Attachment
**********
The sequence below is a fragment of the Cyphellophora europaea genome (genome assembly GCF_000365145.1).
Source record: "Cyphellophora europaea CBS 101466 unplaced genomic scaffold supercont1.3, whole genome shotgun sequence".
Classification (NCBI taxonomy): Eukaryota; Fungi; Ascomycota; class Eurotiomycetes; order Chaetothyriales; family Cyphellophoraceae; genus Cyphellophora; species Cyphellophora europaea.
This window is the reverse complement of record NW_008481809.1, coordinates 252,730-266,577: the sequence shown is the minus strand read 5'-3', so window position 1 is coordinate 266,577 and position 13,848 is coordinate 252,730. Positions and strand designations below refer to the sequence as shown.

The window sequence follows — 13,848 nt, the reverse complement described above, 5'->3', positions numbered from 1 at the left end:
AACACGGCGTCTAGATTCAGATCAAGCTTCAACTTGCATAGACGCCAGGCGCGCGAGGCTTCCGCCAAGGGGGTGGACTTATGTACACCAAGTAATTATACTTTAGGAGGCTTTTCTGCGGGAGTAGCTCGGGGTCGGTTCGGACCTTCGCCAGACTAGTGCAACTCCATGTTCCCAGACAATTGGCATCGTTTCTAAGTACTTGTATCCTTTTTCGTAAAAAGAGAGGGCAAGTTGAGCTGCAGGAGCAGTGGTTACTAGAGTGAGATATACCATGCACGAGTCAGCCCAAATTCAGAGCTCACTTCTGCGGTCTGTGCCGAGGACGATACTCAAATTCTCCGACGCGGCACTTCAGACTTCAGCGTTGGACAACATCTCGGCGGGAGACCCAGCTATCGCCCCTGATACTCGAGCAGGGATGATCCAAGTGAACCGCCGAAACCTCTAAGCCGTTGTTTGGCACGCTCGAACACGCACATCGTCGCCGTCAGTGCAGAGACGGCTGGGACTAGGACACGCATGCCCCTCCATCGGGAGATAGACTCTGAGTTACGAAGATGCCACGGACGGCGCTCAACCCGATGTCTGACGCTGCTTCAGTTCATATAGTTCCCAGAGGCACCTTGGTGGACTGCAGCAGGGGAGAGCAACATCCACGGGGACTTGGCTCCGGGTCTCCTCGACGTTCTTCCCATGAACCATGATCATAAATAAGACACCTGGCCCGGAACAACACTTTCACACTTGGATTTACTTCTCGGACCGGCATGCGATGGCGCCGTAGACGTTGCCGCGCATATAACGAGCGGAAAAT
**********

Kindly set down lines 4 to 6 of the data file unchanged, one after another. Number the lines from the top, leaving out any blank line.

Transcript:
This window is the reverse complement of record NW_008481809.1, coordinates 252,730-266,577: the sequence shown is the minus strand read 5'-3', so window position 1 is coordinate 266,577 and position 13,848 is coordinate 252,730. Positions and strand designations below refer to the sequence as shown.

The window sequence follows — 13,848 nt, the reverse complement described above, 5'->3', positions numbered from 1 at the left end:
AACACGGCGTCTAGATTCAGATCAAGCTTCAACTTGCATAGACGCCAGGCGCGCGAGGCTTCCGCCAAGGGGGTGGACTTATGTACACCAAGTAATTATACTTTAGGAGGCTTTTCTGCGGGAGTAGCTCGGGGTCGGTTCGGACCTTCGCCAGACTAGTGCAACTCCATGTTCCCAGACAATTGGCATCGTTTCTAAGTACTTGTATCCTTTTTCGTAAAAAGAGAGGGCAAGTTGAGCTGCAGGAGCAGTGGTTACTAGAGTGAGATATACCATGCACGAGTCAGCCCAAATTCAGAGCTCACTTCTGCGGTCTGTGCCGAGGACGATACTCAAATTCTCCGACGCGGCACTTCAGACTTCAGCGTTGGACAACATCTCGGCGGGAGACCCAGCTATCGCCCCTGATACTCGAGCAGGGATGATCCAAGTGAACCGCCGAAACCTCTAAGCCGTTGTTTGGCACGCTCGAACACGCACATCGTCGCCGTCAGTGCAGAGACGGCTGGGACTAGGACACGCATGCCCCTCCATCGGGAGATAGACTCTGAGTTACGAAGATGCCACGGACGGCGCTCAACCCGATGTCTGACGCTGCTTCAGTTCATATAGTTCCCAGAGGCACCTTGGTGGACTGCAGCAGGGGAGAGCAACATCCACGGGGACTTGGCTCCGGGTCTCCTCGACGTTCTTCCCATGAACCATGATCATAAATAAGACACCTGGCCCGGAACAACACTTTCACACTTGGATTTACTTCTCGGACCGGCATGCGATGGCGCCGTAGACGTTGCCGCGCATATAACGAGCGGAAAAT